IntroductionWelcome to beautiful Santa Barbara County, California. As far as weather goes at Vandenberg AFB, you aren’t going to have much to worry about here. It’s basically lovely all year round. It’s two hours up the coast from Los Angeles and Venice Beach and has about the same climate. So you can imagine the sunshine and comfortable temperatures you’re going to experience here. It rarely gets anywhere near cold, though, so if you’re a ski bunny, then you might be a little disappointed. You’ll have to consider a weekend trip to somewhere farther north. Otherwise, this place will be fairly welcoming to pretty much everyone else. Vandenberg weather is mild in the summer and winter, and spring and fall are exceedingly comfortable. The most you’ll worry about are chilly mornings leading into winter and during the coldest days of February.Suggested Read: Vandenberg AFB: In-Depth Welcome CenterSpringHigh: Low 60sLow: 45Sping at Vandenberg is very mild, with temperatures that are able to dip below 40 degrees, but in the same way that the moon has the ability to turn into string cheese. It’s unlikely to happen on an average day. You’re going to have cool mornings during the spring months, so don’t be surprised to be a bit chilled when you wake up, but as the day goes on it’ll start to warm up. Clouds will fill the skies about a quarter of the time, but heavily overcast days will be rare. This is a holdover from winter when overcast days are more common. Spring continues the wet season at Vandenberg. Wet days peak in the winter and the chances of rain wind down through the spring and finish in the dry summer months. At the end of May, you might see about a half-inch of rain. You’ll have around 12 hours of daylight every day, as the sun rises before 0800 and sets after 1400. You’ll really luck out at Vandenberg in terms of humidity. There isn’t any at all during the spring months.SummerHigh: 80Low: 50sAnd here we are in the dry season. The chance of precipitation is lowest at the beginning of August at 0 percent. That’s right, there’s absolutely no rain at the end of July moving into August, and it’s unlikely that you’ll see much at all over the months of summer. Rainfall should gradually pick up as September winds down, but the summer is not going to cancel any baseball games around here. Temperatures in the summer are extraordinarily nice. You’ll be very comfortable on an average day. Most days will see the highs around the upper 60s and low 70s, with the lows in the 50s. It could be cool in the mornings and evenings, but the afternoons will be just about perfect. And it never gets too hot, either, so don’t expect to have to hide from the heat in the middle of the day. Cloud coverage is very minimal in summer. You’ll see some wisps here and there in less than 10% of days. A massive 14 and a half hours of daylight will light up the Vandenberg summers. The earliest sunrise will happen at about 0545 and the sun will set the latest at 2020. Note that the only real humidity at Vandenberg happens during the summer and spikes to around 30%. The fact that it’s so low means that you’ll basically never feel it.FallHigh: 70Low: 40Fall is much like spring with mild temperatures and low rainfall. The peak heat of summer takes a while to burn down, and you can look forward to comfortable temps following you all the way into the start of winter. The humidity creeps back down slowly from its height in August but doesn’t disappear completely until December. Lows will generally be in the 50s but can sink down below 40 on exceptionally rare days. It’s still going to be very comfortable overall, with some chill in the mornings now and again. You’ll see more cloud coverage, but not by much. It’ll peak in the winter, but as for now, the clouds will sprout up around 25% of the time. Precipitation starts to creep up here in the fall, and about 12% of fall days will have some rain. It won’t exactly be wet through, as October will see only .5 inches in total. Daylight falls back down to about 12 hours and sunrise comes back up closer to 0800.WinterHigh: 70Low: Low 30sIt’s possible for temperatures to reach freezing at Vandengerb, but it’s also possible for the molten iron core at the center of the earth to freeze, too. This is to say that you shouldn’t expect it. Highs can reach 70 degrees, but you really shouldn’t expect that, either. Most likely, you’ll spend the winter days in temps ranging from 40-60 degrees, which isn’t going to call for any major layering. So again, Vandenberg AFB weather is very comfortable overall, all year round. You will experience cold mornings though until winter temperatures rise in the afternoons and settle in. What you have to watch for the most in the winter is the cloud coverage, which now rises to encompass about half the days of the season. It’s going to turn gray for a while. And it’s going to rain more often, with about a 24% chance of rain in February. The month will also see the most rainfall by inches, at an average of 3.2. But it can get even more than that, all the way up to 7.5 inches. You’ll have the least amount of daylight from November to February, too. The sun will be out somewhere around 9 and a half hours a day. The earliest sunset will arrive in the beginning of December and occur before 1700. It’s going to be dark and cloudy and wet in comparison to the rest of the year, but very comfortable considering.Field & Training ExpectationsYou won’t have much to worry about the weather in terms of physical activity. In a lot of places, you’d need to worry about the intense heat or layering up in the cold, but here at Vandenberg AFB the weather is decent the whole year. It isn’t going to matter much whether you’re marching in June or the middle of February. Two things to mind are the sun and the early mornings of winter. In the summer months, though the temperatures are comfortable, you’ll still need to check the UV index. Make sure to wear sunscreen to protect your skin against the harmful rays of the sun. In the winter months, you’ll probably want to cover up early in the day and probably later in the evening, as well. If you’re getting physical during the day though, you might not need to modify your dress much. The heat of your body could be enough to get you through.ConclusionThe weather is nice all year. There isn’t much to worry about or complain about there. There’s no telling whether that’s true about the rest of what you’ll go through here. But one thing’s for sure; the weather isn’t going to be one of your problems. The appearance of U.S. Department of Defense (DoD) visual information does not imply or constitute DoD endorsement.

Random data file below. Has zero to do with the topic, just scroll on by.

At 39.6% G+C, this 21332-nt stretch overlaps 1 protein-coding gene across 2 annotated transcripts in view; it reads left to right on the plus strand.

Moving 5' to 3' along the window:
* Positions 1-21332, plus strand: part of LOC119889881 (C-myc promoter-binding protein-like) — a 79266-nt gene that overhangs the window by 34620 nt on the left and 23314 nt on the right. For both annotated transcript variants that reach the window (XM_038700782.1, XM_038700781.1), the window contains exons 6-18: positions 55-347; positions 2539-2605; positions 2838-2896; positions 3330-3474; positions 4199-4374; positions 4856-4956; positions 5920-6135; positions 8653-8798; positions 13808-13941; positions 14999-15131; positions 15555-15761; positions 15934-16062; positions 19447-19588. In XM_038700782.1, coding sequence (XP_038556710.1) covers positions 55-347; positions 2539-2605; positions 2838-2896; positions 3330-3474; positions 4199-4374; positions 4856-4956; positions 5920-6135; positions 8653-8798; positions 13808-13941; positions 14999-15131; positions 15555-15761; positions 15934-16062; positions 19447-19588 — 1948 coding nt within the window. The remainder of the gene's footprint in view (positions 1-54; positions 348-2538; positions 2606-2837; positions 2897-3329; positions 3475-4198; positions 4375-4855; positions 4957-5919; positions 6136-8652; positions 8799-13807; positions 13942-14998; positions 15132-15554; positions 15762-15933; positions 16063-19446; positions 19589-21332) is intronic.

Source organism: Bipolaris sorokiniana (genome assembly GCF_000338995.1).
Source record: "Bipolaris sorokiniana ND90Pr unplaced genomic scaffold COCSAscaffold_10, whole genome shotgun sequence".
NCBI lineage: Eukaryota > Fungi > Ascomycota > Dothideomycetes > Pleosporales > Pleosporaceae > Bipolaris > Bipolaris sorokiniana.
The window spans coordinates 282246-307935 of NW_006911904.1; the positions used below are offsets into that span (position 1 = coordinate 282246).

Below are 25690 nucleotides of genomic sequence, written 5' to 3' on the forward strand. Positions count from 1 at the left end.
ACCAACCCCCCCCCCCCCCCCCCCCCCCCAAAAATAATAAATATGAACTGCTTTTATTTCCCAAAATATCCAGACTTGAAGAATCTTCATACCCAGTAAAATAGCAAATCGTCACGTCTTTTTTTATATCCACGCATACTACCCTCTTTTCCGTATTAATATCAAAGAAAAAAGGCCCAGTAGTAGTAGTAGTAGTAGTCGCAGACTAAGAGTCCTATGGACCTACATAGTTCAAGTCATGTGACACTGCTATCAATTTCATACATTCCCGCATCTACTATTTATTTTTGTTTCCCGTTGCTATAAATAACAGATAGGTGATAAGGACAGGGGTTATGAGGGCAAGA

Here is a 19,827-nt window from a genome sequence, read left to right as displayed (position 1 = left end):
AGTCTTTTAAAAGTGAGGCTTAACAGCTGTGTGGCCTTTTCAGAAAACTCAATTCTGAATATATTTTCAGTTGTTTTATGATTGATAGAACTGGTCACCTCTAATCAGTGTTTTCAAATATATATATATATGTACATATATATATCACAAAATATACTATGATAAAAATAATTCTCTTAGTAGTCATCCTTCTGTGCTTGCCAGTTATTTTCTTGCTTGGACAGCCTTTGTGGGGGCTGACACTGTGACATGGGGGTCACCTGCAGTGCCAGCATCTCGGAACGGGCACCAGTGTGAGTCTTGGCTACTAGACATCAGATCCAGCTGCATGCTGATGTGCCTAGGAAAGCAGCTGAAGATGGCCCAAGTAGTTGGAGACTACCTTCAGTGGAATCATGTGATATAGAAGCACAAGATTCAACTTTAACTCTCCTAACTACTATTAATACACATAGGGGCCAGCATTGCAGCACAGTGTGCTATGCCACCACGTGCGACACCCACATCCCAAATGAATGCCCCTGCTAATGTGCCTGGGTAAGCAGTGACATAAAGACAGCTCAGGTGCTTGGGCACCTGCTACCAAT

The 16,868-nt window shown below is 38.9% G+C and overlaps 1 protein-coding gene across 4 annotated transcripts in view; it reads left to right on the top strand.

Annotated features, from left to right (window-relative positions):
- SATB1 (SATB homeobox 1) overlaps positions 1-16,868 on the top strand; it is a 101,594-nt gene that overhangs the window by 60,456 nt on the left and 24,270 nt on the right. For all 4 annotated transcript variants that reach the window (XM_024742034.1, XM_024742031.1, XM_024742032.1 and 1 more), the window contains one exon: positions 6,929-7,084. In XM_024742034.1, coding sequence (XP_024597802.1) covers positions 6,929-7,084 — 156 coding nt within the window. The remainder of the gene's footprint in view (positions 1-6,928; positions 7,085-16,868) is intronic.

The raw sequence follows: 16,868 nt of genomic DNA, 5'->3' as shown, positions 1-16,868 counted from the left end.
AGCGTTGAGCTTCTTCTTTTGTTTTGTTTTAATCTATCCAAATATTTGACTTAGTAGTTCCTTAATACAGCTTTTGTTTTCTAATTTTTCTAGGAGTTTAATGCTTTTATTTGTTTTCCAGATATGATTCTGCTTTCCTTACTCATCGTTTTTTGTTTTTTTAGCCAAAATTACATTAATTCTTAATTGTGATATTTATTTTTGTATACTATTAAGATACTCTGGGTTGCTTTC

Keurig Dr Pepper,Vermont Business Magazine On January 23, 2015, Italian coffee company and Keurig Green Mountain investor Lavazza sold an aggregate of 378,371 shares of Common Stock ($50,299,273), as a result of which Lavazza currently owns approximately 7.8 percent of the outstanding Common Stock, as described below, worth about $1.7 billion. In a SEC filing statement, Lavazza said it intends to continue to review market conditions for shares of Keurig Common Stock and may from time to time sell additional shares of Keurig Common Stock. Keurig Green Mountain is based in Waterbury, Vermont.Lavazza said it is currently engaged in important strategic transactions unrelated to Keurig for which it will have significant cash requirements. Thus, while Lavazza said it continues to believe in the merits of an investment in Common Stock, it now believes that it would be more appropriate for Lavazza to deploy available capital to its other ongoing strategic transactions and initiatives and, accordingly, on January 23, 2015, Lavazza determined to sell a portion of its holdings of Keurig Common Stock.Lavazza said intends to use the proceeds of the sale of shares of Common Stock, in part, to fund its cash obligations in respect of such other transactions. The exact number of shares of Common Stock that Lavazza will sell has not been determined, and will depend upon, among other things, market conditions generally and for the shares of Common Stock, as well as the amount and timing of its requirements for cash in respect of such other transactions. Lavazza expects, however, that it will sell at least enough shares of Common Stock so that it will cease to own more than 5 percent of the outstanding Common Stock, the public reporting threshold.The sale of at least that many shares would be worth about $600 million in today’s terms. Keurig has a market cap of $21.3 billion, which is the value of all outstanding common shares.Shares of Keurig made a modest spike on January 23 to $136 (SEE HERE(link is external)) before falling back to about $130 over the weekend. Shares are trading at just over $131 Monday with a 52-week range of $74.44 – $158.87.Source: SEC. 1.23.2015